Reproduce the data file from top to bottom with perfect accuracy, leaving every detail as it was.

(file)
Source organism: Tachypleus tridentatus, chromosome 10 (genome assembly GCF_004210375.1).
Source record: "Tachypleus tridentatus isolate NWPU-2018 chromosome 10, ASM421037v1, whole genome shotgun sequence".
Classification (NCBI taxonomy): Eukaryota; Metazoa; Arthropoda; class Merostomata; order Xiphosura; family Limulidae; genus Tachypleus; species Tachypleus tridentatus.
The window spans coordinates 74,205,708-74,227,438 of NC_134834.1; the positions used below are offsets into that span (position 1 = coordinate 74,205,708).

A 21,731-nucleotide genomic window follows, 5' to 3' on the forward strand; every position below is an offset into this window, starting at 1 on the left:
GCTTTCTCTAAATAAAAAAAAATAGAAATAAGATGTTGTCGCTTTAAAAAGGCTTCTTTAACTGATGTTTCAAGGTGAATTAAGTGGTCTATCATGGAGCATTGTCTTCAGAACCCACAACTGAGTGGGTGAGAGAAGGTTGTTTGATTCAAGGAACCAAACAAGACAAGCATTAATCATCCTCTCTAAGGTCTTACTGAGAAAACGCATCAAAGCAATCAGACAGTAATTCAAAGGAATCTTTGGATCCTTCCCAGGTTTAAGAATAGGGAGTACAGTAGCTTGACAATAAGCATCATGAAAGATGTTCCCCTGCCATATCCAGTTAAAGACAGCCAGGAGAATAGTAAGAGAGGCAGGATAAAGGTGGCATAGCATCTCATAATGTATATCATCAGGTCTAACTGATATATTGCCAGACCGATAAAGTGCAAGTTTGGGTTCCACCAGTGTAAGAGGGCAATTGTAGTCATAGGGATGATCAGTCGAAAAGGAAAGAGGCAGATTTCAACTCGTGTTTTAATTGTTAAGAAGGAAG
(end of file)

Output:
Source organism: Tachypleus tridentatus, chromosome 10 (genome assembly GCF_004210375.1).
Source record: "Tachypleus tridentatus isolate NWPU-2018 chromosome 10, ASM421037v1, whole genome shotgun sequence".
Classification (NCBI taxonomy): Eukaryota; Metazoa; Arthropoda; class Merostomata; order Xiphosura; family Limulidae; genus Tachypleus; species Tachypleus tridentatus.
The window spans coordinates 74,205,708-74,227,438 of NC_134834.1; the positions used below are offsets into that span (position 1 = coordinate 74,205,708).

A 21,731-nucleotide genomic window follows, 5' to 3' on the forward strand; every position below is an offset into this window, starting at 1 on the left:
GCTTTCTCTAAATAAAAAAAAATAGAAATAAGATGTTGTCGCTTTAAAAAGGCTTCTTTAACTGATGTTTCAAGGTGAATTAAGTGGTCTATCATGGAGCATTGTCTTCAGAACCCACAACTGAGTGGGTGAGAGAAGGTTGTTTGATTCAAGGAACCAAACAAGACAAGCATTAATCATCCTCTCTAAGGTCTTACTGAGAAAACGCATCAAAGCAATCAGACAGTAATTCAAAGGAATCTTTGGATCCTTCCCAGGTTTAAGAATAGGGAGTACAGTAGCTTGACAATAAGCATCATGAAAGATGTTCCCCTGCCATATCCAGTTAAAGACAGCCAGGAGAATAGTAAGAGAGGCAGGATAAAGGTGGCATAGCATCTCATAATGTATATCATCAGGTCTAACTGATATATTGCCAGACCGATAAAGTGCAAGTTTGGGTTCCACCAGTGTAAGAGGGCAATTGTAGTCATAGGGATGATCAGTCGAAAAGGAAAGAGGCAGATTTCAACTCGTGTTTTAATTGTTAAGAAGGAAG